Sunday, September 11, 2011

Meaty Beaty Big and Bouncy

Meaty Beaty Big and Bouncy
By Tom Wachunas

Who? Hairspray. A musical based on the 1988 film written and directed by John Waters, with music by Marc Shaiman and lyrics by Scott Wittman and Marc Shaiman. A 2002-2009, multiple Tony Award winner on Broadway with a run of 2,500 packed shows. And a film remake in 2007.

The current live production playing on the mainstage of the Players Guild Theatre in Canton makes the 1988 film look like a wilted, miscast practice run.

Director Craig Joseph once again brings his Midas touch to the Guild proceedings, made all the more golden by Michael Lawrence Akers’ sharp, electrifying choreography and Steve Parsons’ masterful direction of a muscular, airtight 11-piece orchestra. Throw in a generous dose of inventive scenic design by Craig Betz, along with lavish, eye-popping costumes by Susie Smith with Cristine Patrick. Then add an astonishingly buoyant 34-member cast of unassailable talent that sings and dances with indefatigable energy, bolstered by the crisp, lush harmonies from a six-member vocal ensemble (singing offstage). Now you’ve got all the tasty ingredients for a show - already spiced up with sizzling-hot songs - that is nothing short of pure, undiluted brio incarnate.

The story is a Cinderella derivative of sorts, with a sociopolitical message. Set in 1962 Baltimore, it’s built around Tracy Turnblad, a vivacious, plump, white teen who dreams of romance, dancing on her favorite TV show, acceptance from her peers, and overcoming racial divide. From the inspiring, animated opening number, “Good Morning Baltimore,” to the second act’s Dionysian dance marathon in the climactic “You Can’t Stop the Beat,” there’s not a lackluster minute that goes by in this raucous collision between giddy 1960s pop schmaltz and genuine pathos.

And it all starts with the wide-eyed, disarming optimism and sheer lovability of Chelsea Boyd, who plays Tracy with palpable, lithe grace and savvy vocal effervescence. Tosca Rolf is absolutely endearing and daffy in her role of Tracy’s best friend, Penny. Equally loveable and funny is Adam J. Ford, who plays Edna, Tracy’s agoraphobic, very plus-sized mother. “I’m a simple housewife of indeterminate girth,” Edna/Ford purrs at one point, with convincing self-deprecation. Despite the sheer bulk of his fat suit, Ford carries his towering, infectiously comedic self with seemingly impossible delicacy and even a regal elegance. J. Scotland Gallo brings a vaudevillian charm and truly authentic affection for Edna to his portrayal of Wilbur, the Turnblad patriarch who owns the Hardy-Har Hut novelty shop. “My parents begged me to run away to the circus,” he glibly tells Tracy in support of her dreams. Ford and Gallo provide one of the evening’s most memorably tender (yet hilarious) passages as they sing “You’re Timeless To Me.”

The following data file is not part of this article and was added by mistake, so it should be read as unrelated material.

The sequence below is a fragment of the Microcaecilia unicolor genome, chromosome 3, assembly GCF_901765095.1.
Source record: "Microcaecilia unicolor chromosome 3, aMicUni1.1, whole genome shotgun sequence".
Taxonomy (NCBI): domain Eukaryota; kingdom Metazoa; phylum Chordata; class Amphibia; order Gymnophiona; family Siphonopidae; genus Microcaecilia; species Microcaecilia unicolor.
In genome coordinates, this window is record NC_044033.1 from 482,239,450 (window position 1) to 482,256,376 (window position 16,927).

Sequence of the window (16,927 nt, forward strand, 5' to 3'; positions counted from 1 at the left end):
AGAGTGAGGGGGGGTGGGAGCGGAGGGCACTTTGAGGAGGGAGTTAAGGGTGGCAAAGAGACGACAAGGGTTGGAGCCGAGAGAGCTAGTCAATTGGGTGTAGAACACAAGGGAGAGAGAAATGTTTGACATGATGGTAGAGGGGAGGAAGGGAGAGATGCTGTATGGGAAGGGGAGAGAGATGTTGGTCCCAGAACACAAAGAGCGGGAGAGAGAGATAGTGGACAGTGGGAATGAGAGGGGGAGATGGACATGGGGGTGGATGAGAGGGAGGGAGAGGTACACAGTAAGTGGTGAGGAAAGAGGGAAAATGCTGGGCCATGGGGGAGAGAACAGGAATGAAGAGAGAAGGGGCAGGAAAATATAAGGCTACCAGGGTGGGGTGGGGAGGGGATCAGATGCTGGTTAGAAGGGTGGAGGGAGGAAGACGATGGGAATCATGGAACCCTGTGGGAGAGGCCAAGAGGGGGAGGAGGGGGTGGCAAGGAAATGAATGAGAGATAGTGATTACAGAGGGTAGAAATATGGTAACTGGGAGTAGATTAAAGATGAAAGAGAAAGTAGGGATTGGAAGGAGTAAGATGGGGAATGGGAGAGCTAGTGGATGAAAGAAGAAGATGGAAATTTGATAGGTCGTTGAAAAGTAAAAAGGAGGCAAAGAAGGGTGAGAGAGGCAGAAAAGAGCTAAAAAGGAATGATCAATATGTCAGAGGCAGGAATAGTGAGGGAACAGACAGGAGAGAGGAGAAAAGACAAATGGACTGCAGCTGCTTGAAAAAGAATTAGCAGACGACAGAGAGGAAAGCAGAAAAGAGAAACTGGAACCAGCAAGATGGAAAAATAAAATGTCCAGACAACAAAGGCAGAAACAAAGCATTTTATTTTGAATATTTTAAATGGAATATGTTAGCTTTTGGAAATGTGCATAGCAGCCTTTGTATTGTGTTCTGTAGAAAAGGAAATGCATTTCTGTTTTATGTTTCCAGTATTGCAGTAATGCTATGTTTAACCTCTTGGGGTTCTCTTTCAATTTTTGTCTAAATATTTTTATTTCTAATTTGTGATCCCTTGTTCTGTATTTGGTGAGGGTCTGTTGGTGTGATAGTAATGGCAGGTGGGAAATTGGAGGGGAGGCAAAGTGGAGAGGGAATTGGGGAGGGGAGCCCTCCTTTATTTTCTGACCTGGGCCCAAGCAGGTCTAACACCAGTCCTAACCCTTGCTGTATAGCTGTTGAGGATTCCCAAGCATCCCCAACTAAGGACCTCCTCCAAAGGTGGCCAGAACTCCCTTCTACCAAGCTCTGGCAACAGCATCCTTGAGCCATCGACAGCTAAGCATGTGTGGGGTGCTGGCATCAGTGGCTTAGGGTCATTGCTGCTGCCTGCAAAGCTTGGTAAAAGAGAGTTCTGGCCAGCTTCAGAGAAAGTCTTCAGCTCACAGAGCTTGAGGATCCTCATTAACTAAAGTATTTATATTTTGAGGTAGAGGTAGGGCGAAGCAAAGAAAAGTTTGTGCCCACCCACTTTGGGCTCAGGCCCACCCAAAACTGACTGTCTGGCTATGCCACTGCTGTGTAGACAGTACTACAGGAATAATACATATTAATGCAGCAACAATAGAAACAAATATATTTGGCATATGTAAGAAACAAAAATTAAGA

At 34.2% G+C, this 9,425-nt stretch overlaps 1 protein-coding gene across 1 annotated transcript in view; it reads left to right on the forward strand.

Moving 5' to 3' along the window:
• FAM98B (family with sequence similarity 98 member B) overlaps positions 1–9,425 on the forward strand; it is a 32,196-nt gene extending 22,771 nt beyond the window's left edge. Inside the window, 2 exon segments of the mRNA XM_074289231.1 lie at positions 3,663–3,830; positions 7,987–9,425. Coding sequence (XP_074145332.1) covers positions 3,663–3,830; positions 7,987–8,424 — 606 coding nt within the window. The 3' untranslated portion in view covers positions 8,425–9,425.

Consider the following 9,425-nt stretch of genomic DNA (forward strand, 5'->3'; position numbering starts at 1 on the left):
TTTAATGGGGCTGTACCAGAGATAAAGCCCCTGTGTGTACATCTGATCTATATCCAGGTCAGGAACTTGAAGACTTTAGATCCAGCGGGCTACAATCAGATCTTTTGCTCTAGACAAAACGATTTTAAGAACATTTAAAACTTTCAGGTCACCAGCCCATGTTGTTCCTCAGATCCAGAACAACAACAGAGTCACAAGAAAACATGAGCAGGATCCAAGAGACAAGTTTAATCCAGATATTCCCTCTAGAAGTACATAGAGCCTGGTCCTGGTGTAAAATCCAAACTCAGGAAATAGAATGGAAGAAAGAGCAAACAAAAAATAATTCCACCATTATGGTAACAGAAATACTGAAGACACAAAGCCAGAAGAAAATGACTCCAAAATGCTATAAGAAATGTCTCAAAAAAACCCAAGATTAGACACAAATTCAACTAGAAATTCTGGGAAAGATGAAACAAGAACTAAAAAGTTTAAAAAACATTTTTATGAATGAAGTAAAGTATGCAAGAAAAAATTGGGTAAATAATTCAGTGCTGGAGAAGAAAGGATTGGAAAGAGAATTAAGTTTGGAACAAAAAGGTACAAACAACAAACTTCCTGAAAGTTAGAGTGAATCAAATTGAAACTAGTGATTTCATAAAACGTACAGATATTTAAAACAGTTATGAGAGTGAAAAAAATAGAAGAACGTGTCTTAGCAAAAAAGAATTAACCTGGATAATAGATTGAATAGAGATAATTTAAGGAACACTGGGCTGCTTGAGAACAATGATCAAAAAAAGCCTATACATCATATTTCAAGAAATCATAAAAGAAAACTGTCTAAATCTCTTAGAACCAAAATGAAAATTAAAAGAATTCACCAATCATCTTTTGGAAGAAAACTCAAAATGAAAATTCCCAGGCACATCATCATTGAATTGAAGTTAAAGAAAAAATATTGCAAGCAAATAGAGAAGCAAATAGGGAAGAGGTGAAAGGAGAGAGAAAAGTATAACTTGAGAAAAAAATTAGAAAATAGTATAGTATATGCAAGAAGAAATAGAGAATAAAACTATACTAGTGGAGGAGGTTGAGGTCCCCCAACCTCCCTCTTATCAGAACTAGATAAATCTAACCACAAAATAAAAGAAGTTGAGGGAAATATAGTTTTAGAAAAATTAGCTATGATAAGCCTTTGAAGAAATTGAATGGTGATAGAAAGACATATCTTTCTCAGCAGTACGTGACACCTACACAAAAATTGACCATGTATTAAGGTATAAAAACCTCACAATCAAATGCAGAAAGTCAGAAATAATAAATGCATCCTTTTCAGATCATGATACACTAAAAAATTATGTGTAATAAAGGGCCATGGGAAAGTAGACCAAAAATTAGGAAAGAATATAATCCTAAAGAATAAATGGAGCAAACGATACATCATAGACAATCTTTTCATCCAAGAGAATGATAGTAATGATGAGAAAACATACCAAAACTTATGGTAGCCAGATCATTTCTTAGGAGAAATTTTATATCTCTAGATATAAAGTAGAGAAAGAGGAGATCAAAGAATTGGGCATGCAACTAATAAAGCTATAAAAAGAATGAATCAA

Teresa Houston turns in a deliciously vampiric reading of her mean-spirited character, Velma Von Tussle, the bigoted producer of the wildly popular Corny Collins Show (a weekly teen dance-fest sponsored by Ultra Clutch Hairspray). Jay Oldaker seems born to the role of Corny Collins - yes, indeed a corny but likeable hybrid of Frankie Avalon and Dick Clark. Amanda Medley nails the manipulative, self-possessed and hurtful character of Velmas’s daughter, Amber, with real relish. Her would-be boyfriend, Link (who is ultimately won over by Tracy’s sincerity and passion), is a dapper young crooner played by Grant Cole, who captures his character’s narcissistic suavity - and his honest heart - with remarkable sensitivity. Kathy Boyd (no relation to Chelsea) plays Motormouth Maybelle, a mentoring ally in Tracy’s efforts to integrate The Corny Collins Show. With all the heated fervor of an impassioned gospel singer, she provides one of the evenings’s several show-stoppers with her inspired rendition of “I Know Where I’ve Been.”

Beyond the skillfully clear and soaring vocal performances, what keeps the production churning at an exhilarating pace is the dancing. That’s understandable enough, considering that this is, among other things, a show about a dancing show. And in that, the cast delivers with consistent, Motown-flavored panache.

With this opening show of its 80th Anniversary season, The Players Guild has surely raised the bar for (and perhaps redefined) professionalism in Canton-area community theatre. I’m fresh out of superlatives. This production is the real deal.

Photo by James Dreussi. HAIRSPRAY, at the Canton Players Guild Theatre, in the Cultural Center for the Arts, 1001 Market Ave. N, Canton. Shows, through October 2, at 8pm Fridays and Saturdays, 2:30pm Sundays. Tickets are $23 for adults, $18 ages 17 and younger. Available at or by calling (330) 453-7617.

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